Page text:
The Beatles' last push of creativity, before disintegrating in a puff of lawyers, is easily my favourite of their albums. While the White Album was an uninhibited splurge, Abbey Road is an immaculately constructed set of pieces. The band are at their peak of their songwriting, playing and producing ability, all crisply buffed in the studio by George Martin, hardly a note out of place. Paul turns in some of his best vocal performances here on songs such as "Golden Slumbers" and "Oh Darling". We're almost in Led Zeppelin territory for the thundering blues of "I Want You (She's So Heavy)" miles from the throwaway "Yer Blues" on the White Album. Some of George Harrison's best songs are here, "Something" and "Here Comes the Sun", middle-of-the-road but mellow and relaxed. John's mark is all over the jerky "Come Together", a tribute to his guru and one of their most imaginative songs. The suite of continuous music at the end is unarguably prog rock, peaking with "Carry That Weight" and the reprise of the "You Never Give Me Your Money" theme. After all that it would be nice if "Octopus's Garden" had been one of Ringo's finest moments, but I'd always prefer "Yellow Submarine" for sheer dumb dementedness!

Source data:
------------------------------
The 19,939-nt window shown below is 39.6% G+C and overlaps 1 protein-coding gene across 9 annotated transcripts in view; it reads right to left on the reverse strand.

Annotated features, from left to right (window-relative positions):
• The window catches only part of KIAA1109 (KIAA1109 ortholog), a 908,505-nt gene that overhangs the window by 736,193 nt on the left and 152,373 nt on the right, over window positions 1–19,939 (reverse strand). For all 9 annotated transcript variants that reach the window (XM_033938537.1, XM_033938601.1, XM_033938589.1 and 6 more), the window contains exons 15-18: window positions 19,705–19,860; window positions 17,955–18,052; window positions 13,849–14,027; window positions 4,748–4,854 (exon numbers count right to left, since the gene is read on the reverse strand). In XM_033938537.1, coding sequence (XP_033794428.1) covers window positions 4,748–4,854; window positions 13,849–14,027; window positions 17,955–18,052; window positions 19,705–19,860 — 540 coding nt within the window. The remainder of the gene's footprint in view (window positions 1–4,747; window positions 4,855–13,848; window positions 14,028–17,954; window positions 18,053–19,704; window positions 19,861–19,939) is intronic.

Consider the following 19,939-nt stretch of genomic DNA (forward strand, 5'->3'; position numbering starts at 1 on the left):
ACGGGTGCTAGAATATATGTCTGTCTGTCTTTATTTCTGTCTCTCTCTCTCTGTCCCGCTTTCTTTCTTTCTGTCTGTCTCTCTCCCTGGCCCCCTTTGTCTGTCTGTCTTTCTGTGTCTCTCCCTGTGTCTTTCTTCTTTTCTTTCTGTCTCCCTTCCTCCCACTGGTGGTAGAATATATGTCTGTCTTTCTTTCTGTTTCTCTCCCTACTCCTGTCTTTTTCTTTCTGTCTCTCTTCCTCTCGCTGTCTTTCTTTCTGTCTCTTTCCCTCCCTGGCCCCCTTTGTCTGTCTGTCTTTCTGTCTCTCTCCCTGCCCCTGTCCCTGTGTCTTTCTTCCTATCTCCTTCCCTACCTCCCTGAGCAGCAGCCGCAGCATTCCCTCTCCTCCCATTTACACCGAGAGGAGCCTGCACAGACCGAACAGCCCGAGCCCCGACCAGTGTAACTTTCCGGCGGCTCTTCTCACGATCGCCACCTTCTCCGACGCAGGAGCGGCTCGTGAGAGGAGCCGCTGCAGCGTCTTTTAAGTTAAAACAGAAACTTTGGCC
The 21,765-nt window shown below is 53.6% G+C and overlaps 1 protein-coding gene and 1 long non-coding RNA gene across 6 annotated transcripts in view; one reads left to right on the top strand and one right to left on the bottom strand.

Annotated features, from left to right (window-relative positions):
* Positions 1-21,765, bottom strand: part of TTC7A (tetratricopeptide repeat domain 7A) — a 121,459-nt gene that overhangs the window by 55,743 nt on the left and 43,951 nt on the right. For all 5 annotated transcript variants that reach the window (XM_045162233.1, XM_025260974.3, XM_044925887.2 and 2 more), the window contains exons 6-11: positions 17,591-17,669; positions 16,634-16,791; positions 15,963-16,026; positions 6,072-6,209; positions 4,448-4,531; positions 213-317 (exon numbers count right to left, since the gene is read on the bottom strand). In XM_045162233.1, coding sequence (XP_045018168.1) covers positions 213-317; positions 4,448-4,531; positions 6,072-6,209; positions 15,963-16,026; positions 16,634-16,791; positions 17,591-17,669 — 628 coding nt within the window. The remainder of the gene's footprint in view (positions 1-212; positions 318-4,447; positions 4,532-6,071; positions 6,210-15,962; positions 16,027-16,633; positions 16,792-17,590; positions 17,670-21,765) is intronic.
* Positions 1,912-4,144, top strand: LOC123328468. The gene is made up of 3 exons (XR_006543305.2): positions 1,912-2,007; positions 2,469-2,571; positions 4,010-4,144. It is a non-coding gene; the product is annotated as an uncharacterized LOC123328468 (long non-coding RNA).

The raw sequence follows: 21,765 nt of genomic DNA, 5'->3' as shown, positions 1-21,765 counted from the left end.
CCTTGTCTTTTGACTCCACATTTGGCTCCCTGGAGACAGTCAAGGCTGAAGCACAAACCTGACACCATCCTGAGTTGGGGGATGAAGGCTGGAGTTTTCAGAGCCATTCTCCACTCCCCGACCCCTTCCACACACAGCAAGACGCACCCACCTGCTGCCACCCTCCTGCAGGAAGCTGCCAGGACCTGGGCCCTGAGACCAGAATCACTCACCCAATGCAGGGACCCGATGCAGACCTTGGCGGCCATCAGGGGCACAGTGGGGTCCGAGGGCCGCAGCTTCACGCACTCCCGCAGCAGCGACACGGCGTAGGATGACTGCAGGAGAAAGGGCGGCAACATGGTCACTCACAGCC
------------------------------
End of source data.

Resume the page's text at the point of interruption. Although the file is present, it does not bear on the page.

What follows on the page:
June 26, 2004